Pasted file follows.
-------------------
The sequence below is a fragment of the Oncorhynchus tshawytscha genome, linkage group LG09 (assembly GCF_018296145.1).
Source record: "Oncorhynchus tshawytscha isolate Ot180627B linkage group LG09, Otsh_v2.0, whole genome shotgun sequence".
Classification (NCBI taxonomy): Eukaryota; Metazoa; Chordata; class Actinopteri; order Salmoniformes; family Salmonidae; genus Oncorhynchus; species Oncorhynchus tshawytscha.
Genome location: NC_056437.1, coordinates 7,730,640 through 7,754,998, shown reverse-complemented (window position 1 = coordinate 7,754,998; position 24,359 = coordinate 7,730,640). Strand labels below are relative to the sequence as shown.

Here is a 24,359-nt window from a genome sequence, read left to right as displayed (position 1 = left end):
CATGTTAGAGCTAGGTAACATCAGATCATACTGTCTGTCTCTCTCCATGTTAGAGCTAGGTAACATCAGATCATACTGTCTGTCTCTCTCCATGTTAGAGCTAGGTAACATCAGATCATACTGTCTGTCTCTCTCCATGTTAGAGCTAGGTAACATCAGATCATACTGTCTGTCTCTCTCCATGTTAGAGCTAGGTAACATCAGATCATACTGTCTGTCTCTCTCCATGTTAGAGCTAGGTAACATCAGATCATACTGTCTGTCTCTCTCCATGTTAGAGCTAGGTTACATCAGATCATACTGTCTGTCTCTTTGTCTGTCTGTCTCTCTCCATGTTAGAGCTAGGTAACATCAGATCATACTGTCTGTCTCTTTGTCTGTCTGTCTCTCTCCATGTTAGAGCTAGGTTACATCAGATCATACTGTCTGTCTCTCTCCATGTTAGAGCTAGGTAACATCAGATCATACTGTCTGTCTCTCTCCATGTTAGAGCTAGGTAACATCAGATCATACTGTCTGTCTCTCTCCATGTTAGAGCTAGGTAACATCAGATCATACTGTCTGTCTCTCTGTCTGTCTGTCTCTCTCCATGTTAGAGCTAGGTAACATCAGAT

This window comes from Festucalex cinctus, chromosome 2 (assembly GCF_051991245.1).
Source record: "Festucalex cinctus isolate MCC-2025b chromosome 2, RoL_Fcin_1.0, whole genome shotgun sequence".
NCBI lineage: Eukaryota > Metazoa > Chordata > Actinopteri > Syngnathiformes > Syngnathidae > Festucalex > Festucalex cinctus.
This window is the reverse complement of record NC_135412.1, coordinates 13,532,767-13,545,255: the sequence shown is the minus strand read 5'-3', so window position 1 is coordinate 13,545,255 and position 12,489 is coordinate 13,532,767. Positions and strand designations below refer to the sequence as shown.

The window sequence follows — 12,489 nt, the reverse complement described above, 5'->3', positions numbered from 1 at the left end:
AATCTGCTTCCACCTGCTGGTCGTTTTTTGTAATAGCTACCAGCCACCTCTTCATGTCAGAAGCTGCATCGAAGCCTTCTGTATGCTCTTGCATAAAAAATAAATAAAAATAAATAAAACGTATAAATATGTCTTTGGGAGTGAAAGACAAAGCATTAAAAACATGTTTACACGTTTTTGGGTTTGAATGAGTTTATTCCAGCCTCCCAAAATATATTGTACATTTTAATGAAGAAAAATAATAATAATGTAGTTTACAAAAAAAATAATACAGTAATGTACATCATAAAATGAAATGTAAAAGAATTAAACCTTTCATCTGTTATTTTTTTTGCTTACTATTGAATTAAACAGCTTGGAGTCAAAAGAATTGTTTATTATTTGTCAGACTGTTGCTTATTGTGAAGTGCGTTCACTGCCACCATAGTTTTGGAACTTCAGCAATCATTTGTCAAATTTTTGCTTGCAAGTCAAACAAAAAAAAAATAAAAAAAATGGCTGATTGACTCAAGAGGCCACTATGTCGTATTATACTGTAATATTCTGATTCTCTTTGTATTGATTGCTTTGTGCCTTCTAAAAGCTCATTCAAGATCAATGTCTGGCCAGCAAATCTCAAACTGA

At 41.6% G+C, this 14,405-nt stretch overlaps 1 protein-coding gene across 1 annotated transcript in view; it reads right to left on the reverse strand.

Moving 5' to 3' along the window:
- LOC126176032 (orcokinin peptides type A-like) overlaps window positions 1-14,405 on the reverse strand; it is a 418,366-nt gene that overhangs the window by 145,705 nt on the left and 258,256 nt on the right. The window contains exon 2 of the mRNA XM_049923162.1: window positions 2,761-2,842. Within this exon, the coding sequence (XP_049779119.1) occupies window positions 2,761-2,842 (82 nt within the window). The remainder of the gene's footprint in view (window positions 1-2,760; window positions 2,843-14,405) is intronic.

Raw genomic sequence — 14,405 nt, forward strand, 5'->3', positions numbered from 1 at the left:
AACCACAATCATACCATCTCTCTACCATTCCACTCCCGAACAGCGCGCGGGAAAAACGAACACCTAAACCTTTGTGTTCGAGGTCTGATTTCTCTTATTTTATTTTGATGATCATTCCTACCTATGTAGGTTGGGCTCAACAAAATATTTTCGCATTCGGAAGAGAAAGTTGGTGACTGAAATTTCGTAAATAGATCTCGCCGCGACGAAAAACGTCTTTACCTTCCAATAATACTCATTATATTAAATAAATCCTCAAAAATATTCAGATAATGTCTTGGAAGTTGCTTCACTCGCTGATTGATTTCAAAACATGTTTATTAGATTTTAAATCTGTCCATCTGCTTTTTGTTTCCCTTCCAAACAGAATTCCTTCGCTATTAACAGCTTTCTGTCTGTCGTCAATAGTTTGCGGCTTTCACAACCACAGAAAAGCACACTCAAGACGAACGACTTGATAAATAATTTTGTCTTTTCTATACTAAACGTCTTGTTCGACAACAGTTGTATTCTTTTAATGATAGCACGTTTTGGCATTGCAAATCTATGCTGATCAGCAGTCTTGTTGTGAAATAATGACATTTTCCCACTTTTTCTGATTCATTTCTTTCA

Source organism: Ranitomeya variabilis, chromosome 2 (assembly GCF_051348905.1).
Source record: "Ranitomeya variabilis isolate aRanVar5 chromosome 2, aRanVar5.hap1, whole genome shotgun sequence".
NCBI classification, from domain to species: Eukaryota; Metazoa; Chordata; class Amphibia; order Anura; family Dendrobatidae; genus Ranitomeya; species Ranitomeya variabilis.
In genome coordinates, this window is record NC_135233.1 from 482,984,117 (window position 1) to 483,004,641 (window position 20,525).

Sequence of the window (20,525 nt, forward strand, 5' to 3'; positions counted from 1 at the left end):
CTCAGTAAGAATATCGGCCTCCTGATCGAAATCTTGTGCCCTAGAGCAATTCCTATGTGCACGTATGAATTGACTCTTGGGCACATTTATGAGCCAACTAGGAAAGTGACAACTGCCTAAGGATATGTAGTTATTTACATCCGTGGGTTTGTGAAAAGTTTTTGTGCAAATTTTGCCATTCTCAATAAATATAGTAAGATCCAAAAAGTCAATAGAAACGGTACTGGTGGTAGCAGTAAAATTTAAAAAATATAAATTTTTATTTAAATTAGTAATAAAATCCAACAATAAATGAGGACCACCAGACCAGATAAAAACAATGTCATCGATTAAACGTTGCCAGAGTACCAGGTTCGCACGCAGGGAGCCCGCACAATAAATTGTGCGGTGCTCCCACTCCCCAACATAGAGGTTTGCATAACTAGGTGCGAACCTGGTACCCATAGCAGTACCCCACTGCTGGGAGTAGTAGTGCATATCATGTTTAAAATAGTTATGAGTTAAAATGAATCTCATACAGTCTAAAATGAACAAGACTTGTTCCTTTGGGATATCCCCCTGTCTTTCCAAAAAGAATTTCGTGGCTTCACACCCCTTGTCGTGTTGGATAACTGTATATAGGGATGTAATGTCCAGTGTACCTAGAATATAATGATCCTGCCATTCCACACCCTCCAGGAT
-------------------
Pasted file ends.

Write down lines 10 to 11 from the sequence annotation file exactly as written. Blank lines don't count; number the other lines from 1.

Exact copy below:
This window is the reverse complement of record NC_135412.1, coordinates 13,532,767-13,545,255: the sequence shown is the minus strand read 5'-3', so window position 1 is coordinate 13,545,255 and position 12,489 is coordinate 13,532,767. Positions and strand designations below refer to the sequence as shown.

The window sequence follows — 12,489 nt, the reverse complement described above, 5'->3', positions numbered from 1 at the left end: